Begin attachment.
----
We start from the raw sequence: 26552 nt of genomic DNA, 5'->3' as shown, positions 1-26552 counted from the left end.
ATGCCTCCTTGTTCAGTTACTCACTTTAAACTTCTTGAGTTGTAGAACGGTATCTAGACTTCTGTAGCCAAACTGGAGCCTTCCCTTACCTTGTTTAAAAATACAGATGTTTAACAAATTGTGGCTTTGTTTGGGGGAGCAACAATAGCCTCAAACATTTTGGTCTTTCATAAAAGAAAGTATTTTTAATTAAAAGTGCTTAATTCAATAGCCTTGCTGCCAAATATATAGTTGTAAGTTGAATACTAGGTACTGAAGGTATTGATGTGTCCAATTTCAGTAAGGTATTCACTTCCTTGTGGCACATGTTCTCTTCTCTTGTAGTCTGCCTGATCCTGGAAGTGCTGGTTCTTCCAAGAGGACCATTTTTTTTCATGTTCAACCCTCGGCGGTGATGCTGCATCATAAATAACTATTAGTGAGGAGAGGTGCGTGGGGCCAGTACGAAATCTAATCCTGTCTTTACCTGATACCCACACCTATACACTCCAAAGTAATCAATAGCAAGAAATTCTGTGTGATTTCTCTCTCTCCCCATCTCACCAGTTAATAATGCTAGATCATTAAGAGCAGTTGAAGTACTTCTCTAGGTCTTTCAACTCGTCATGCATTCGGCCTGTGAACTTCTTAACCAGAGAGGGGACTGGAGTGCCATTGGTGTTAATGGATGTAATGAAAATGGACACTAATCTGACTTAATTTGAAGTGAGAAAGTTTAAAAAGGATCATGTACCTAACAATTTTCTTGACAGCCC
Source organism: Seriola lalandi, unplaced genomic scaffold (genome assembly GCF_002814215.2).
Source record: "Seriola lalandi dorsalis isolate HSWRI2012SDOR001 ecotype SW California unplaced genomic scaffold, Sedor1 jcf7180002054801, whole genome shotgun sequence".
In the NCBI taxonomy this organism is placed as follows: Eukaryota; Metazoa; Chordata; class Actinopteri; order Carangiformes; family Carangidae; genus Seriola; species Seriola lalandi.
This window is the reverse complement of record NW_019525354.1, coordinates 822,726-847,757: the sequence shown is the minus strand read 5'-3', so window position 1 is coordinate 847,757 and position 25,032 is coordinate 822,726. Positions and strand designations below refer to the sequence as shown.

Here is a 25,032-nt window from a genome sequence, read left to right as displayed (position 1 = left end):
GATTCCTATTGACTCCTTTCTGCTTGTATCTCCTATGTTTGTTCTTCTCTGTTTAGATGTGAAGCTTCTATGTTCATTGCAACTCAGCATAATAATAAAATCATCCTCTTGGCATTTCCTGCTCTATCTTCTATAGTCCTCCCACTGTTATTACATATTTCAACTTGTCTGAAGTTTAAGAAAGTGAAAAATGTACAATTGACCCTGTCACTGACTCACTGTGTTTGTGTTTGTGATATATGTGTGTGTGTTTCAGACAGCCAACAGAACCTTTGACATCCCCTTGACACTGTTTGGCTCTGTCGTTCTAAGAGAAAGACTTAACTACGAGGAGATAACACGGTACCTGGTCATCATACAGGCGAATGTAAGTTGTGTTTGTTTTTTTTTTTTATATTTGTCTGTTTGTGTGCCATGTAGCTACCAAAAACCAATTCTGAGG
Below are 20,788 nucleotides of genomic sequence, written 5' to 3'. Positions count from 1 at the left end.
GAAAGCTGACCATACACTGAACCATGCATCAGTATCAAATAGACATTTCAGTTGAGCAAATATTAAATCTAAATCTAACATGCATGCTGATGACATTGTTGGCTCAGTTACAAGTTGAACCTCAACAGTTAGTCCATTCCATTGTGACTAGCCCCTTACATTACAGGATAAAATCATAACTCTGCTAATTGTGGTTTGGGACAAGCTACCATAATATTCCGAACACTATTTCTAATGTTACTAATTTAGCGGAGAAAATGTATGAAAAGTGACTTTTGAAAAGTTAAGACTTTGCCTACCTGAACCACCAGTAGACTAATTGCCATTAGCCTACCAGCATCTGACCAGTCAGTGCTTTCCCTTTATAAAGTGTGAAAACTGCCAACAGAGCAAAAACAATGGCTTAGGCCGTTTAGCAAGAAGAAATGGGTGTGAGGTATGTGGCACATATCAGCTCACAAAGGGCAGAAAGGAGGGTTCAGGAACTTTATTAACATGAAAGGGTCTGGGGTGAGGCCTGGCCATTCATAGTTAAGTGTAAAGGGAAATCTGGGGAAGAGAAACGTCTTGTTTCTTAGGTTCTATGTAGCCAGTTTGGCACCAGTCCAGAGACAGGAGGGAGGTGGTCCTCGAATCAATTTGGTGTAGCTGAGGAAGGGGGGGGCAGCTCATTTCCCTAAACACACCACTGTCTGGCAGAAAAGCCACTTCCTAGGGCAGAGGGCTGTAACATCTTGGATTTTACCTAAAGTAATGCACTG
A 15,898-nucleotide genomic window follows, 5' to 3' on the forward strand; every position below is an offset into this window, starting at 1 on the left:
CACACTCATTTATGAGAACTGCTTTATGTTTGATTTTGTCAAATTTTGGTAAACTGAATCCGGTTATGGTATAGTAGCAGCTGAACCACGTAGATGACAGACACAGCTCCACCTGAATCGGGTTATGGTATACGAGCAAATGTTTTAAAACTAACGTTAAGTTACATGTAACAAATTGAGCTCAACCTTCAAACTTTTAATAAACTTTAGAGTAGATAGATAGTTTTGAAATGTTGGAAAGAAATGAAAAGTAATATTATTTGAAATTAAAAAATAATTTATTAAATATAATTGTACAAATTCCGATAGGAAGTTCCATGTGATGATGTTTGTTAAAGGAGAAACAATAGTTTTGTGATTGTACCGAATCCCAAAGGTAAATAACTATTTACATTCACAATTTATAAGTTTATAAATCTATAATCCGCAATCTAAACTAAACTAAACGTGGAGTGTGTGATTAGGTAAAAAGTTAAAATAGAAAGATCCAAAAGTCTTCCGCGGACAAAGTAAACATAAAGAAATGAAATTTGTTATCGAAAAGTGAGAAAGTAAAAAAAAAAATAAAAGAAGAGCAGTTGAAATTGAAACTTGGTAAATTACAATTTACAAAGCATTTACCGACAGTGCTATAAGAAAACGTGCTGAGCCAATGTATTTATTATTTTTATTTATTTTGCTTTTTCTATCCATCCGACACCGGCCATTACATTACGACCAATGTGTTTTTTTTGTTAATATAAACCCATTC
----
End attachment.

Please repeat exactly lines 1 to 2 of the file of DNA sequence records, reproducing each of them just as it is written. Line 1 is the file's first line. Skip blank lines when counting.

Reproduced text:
We start from the raw sequence: 26552 nt of genomic DNA, 5'->3' as shown, positions 1-26552 counted from the left end.
ATGCCTCCTTGTTCAGTTACTCACTTTAAACTTCTTGAGTTGTAGAACGGTATCTAGACTTCTGTAGCCAAACTGGAGCCTTCCCTTACCTTGTTTAAAAATACAGATGTTTAACAAATTGTGGCTTTGTTTGGGGGAGCAACAATAGCCTCAAACATTTTGGTCTTTCATAAAAGAAAGTATTTTTAATTAAAAGTGCTTAATTCAATAGCCTTGCTGCCAAATATATAGTTGTAAGTTGAATACTAGGTACTGAAGGTATTGATGTGTCCAATTTCAGTAAGGTATTCACTTCCTTGTGGCACATGTTCTCTTCTCTTGTAGTCTGCCTGATCCTGGAAGTGCTGGTTCTTCCAAGAGGACCATTTTTTTTCATGTTCAACCCTCGGCGGTGATGCTGCATCATAAATAACTATTAGTGAGGAGAGGTGCGTGGGGCCAGTACGAAATCTAATCCTGTCTTTACCTGATACCCACACCTATACACTCCAAAGTAATCAATAGCAAGAAATTCTGTGTGATTTCTCTCTCTCCCCATCTCACCAGTTAATAATGCTAGATCATTAAGAGCAGTTGAAGTACTTCTCTAGGTCTTTCAACTCGTCATGCATTCGGCCTGTGAACTTCTTAACCAGAGAGGGGACTGGAGTGCCATTGGTGTTAATGGATGTAATGAAAATGGACACTAATCTGACTTAATTTGAAGTGAGAAAGTTTAAAAAGGATCATGTACCTAACAATTTTCTTGACAGCCC